Wednesday, October 06, 2010

Labour should improve the child benefit cuts, not oppose them

This time next week, Ed Miliband will make his debut as Leader of the Opposition at Prime Minister's Questions.

I wonder if the child benefit fiasco presents an opportunity.

Over the next week, Labour's team could do a quick piece of policy work refining the government's proposals to protect the people who are hit hardest by Osborne's proposals and remove the anomalies where some families on £80,000 will get the benefits and others on £45,000 won't.

Then at PMQs, Ed could ask Cameron whether he would agree to alter his policies to protect middle earners by accepting Labour's improvements. If Cameron refuses, he looks like he is putting party politics ahead of sensible policies and doing what's right for middle income families. If he accepts, it makes it much harder to claim that Labour is just opposing every cut and won't set out alternatives.

I think this is a better option politically than pledging to reverse these cuts and flying the flag for universalism. Come 2015 or whenever the next election is, Labour isn't going to go into the election pledging to spend £1 billion on giving cash handouts to the richest 15% of families, and in a fortnight there are £12 billion in welfare cuts plus untold billions more in cutting public services which will be higher priorities to oppose and pledge to reverse.

2 Comments:

At 10:07 pm , Blogger MatGB said...

I pretty much agree with this. If the cut goes through as planned and announced, then it's stupid and badly worked out.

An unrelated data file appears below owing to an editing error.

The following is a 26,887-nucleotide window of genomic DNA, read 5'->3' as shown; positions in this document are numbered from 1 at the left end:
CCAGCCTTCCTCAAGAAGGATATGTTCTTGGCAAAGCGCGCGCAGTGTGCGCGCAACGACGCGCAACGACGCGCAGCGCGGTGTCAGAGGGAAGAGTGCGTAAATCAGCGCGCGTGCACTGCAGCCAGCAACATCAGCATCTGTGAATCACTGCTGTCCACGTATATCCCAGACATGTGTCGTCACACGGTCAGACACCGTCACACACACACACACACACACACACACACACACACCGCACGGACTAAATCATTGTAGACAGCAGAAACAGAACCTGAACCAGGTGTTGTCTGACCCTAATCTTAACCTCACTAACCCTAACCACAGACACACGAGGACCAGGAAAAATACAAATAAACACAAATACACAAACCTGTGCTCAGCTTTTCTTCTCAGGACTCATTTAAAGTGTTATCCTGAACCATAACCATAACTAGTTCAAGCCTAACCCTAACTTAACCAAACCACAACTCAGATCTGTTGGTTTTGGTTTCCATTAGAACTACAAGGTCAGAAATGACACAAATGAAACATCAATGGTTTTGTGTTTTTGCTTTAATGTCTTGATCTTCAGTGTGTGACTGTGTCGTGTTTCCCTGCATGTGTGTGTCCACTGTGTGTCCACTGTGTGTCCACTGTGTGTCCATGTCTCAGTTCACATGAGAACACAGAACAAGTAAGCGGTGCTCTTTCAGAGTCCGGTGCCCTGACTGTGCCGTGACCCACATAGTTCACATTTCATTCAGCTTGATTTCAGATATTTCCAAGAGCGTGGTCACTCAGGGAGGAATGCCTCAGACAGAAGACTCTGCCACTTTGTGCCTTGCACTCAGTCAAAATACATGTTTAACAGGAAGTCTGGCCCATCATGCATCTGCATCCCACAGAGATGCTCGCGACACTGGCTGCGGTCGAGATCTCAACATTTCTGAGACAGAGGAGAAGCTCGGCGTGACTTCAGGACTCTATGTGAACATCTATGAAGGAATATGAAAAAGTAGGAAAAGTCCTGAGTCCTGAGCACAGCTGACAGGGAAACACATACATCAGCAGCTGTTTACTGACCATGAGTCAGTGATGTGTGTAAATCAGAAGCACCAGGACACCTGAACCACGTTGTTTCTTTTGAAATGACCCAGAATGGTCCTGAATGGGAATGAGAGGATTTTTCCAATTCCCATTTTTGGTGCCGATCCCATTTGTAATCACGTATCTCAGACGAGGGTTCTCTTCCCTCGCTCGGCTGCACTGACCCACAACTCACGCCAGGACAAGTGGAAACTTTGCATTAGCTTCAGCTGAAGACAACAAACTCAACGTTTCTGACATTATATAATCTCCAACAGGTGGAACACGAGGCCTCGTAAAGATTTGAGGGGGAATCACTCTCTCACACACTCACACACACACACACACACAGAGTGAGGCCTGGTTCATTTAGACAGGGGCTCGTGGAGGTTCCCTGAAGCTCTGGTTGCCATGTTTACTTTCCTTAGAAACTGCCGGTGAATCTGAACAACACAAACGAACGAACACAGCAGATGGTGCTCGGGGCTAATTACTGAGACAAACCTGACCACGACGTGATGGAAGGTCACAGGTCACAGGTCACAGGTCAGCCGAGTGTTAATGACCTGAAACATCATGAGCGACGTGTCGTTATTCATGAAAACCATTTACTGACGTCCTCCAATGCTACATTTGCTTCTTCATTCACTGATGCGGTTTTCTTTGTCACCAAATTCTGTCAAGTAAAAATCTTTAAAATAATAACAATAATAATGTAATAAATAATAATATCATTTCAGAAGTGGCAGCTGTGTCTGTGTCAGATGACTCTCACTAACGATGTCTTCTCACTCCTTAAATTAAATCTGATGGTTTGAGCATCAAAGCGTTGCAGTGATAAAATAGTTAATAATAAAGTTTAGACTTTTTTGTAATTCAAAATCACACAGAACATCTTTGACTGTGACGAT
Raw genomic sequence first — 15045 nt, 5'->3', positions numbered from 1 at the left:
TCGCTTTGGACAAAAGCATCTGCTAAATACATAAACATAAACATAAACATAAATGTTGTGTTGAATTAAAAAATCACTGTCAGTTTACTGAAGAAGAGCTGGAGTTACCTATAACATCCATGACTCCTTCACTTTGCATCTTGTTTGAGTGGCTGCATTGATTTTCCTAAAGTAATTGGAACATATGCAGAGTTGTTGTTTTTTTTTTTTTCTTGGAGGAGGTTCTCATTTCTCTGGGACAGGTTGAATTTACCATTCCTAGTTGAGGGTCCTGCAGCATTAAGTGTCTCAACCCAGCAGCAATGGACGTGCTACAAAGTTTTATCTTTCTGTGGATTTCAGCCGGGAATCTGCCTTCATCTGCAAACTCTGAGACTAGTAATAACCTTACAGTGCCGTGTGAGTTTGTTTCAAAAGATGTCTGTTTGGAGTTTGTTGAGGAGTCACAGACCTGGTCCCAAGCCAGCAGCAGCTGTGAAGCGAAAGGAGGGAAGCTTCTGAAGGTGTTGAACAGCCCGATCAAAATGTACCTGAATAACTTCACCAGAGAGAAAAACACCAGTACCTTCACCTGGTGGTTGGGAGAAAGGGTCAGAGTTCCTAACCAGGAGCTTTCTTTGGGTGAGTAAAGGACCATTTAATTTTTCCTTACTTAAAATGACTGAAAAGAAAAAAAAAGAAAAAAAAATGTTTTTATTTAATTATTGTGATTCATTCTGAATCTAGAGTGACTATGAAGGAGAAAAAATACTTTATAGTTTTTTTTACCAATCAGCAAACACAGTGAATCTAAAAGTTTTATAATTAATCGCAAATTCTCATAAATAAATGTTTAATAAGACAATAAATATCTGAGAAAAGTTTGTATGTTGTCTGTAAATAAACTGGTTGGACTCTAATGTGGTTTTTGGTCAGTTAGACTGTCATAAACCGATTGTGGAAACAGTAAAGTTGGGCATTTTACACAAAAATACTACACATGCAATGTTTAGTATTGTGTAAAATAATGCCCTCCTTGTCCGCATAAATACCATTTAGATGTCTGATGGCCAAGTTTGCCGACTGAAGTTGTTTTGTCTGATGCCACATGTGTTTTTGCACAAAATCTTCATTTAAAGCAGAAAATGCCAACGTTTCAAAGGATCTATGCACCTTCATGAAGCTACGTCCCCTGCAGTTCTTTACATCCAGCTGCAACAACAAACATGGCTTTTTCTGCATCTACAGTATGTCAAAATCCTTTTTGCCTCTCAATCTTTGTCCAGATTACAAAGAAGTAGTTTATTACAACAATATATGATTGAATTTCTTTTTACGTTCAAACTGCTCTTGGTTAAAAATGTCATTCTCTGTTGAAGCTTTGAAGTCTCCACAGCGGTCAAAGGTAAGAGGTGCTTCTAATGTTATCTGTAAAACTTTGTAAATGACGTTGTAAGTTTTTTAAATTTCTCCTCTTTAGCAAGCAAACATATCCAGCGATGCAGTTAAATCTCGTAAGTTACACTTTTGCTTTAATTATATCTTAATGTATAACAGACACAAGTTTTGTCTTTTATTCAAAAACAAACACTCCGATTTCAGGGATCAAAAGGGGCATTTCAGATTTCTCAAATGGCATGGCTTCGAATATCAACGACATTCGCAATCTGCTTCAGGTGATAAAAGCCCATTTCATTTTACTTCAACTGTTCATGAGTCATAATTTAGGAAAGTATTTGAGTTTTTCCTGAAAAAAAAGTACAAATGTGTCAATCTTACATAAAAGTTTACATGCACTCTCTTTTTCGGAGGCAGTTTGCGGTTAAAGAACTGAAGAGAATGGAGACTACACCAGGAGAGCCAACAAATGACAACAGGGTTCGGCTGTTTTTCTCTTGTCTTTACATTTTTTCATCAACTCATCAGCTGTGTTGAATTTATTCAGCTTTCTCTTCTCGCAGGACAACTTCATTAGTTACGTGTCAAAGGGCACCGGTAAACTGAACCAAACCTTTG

But there's no way after a fw years of it being gone that LAbour could afford to bring it back as a pledge, ergo an alternative policy would be better. And if it's well thought through and worked out, I suspect a fair few LD MPs (as well as Tories like David Davis) would be tempted to push for it.

The notional rationale for the cut, that of using the money to pay for IDSs reforms, is fine, and I hope those reforms are as radical and effective as the rhetoric says (Clegg's certainly keen on them, and having talked to him about it briefly it shoudl be good) means my normal objection to removal of unversality is ameliorated somewhat, the unversal credit is a different sort of universal.

But the daft way it's implemented just seems a bit strange and very badly thought through.

 
At 7:54 am , Anonymous Anonymous said...

Labour did this already remember the 10p tax so called fiasco, so yes I guess labour will say they will reverse it.

But when these benefits came in, wages for the middle class was low very low, but hell how can we be given people on £44,000 benefits.

Then again one look at labour and Brown, made up my mind to pack up my membership, once Brown started on about his vision, what he will do he is his own man, and you could see the fear, he did not know what to do. Then he came out with removing DLA from the most vulnerable, and it's labour medicals which are causing massive concern even within the Tories, man with no hands get asked can you lift a cup with your stumps, when he says yes he is told your able to work.

Chap with Parkinson's and triple bye pass, told come on your fine.

problem for Labour is proving to people it has something else to offer not just a fag end Tory party.

But then again who was it that ended income support the life blood of the Welfare state, New labour Labour call it what you like.

What would happen if Labour came to power and said OK lets just carry on with the Tory cuts, which I suspect they would do.

So in the end as sad as it is the difference between labour and Tory is personalities labour not got much at the moment


Robert

 

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